Meet the 22-year-old behind the posts on Chicago’s Blue Cross Blue Shield Building – NBC Chicago
For more than two decades, Chicago’s Blue Cross Blue Shield building has used the lights from its building to spell out messages on what it calls the city’s “largest billboard.”
It all started with electrician Chris Gillott the day Walter Payton died.
Then, in November 1999, the building used its large windows for the first time to create a tribute message: the number 34.
Since then, the building has been at the center of several major moments in the city’s history, spelling out messages of awareness, sports victories and more. A legacy that has continued in the years since Gillott’s death.
But if you’ve ever wondered who’s behind the messages that currently light up the Chicago skyline, you’re not alone.
Turns out it’s 22-year-old Ashley Bullock who’s in charge of social media for the building.
“It’s something unique about our business that you can come right out of school and suddenly be in charge of Chicago’s largest billboard,” said John Simley, director of communications for Blue Cross and Blue Shield of Illinois.
Bullock said that while she receives many requests for the building, including proposals and tributes, there are certain restrictions on what can go on the building.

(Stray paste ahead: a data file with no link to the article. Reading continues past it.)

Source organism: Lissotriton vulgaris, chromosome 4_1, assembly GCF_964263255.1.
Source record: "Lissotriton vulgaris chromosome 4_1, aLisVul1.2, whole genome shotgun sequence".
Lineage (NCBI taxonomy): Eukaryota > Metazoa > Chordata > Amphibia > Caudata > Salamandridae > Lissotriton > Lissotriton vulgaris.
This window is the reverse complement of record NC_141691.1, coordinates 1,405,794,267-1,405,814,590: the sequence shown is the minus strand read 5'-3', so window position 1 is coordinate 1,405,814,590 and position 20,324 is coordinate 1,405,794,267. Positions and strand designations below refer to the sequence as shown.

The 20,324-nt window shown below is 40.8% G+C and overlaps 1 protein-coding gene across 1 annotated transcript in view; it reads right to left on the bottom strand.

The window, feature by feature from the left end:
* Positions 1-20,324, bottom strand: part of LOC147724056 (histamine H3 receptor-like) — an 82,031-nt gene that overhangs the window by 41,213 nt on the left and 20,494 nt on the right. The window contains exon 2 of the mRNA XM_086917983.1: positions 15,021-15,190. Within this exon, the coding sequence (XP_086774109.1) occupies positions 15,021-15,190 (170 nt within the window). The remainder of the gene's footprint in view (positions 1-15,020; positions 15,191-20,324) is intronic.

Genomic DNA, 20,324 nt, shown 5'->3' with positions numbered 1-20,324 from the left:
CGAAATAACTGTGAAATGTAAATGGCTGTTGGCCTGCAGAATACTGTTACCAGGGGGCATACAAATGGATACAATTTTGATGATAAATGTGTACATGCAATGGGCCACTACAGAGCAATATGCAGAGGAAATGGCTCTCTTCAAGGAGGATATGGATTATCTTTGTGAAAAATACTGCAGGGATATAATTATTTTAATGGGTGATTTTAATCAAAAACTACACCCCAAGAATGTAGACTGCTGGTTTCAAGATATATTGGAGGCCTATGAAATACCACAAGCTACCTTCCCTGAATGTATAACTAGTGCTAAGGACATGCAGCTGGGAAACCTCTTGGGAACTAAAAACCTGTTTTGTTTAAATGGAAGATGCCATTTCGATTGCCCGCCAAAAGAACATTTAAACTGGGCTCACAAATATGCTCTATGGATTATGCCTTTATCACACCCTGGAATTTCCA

“As great as it is to light the building for these important occasions in people’s lives, we have guidelines,” she said.
The building can be lit for holidays, civic events, community pride, and health and wellness messages.
Also, the message should be about seven letters long and fit within the three lines of the building. Each letter, Bullock said, is about five stories tall and six windows wide.
“As long as we come up with a message that represents said occasion and we can find a message that matches seven letters, we can post it on the building,” Bullock said.
The building has 50 windows through it and incorporates columns which it uses to bring color to certain messages.
“Everyone has the illusion that our messages are in color but in reality the letter is always white, it’s just the building on which we change the colors,” said Roy Swanson, the building’s electrical service provider.
Once a message is solidified, Bullock brings in a group of people who help roll the blinds and turn on the lights where needed to create the display.
“I feel a tremendous sense of pride,” Bullock said. “I think it’s great, of course, to light up the building for the holidays and for the things that really make Chicago a community – things that we can all relate to and look to this building for a sense of community – but I also love lighting up this building for health initiatives. There’s nothing better than, you know, hearing someone next to you in the restaurant say, ” I watched this because I saw it on the Blue Cross Blue Shield building and it’s so great to know that we are raising awareness and people are getting an education from our building as well.”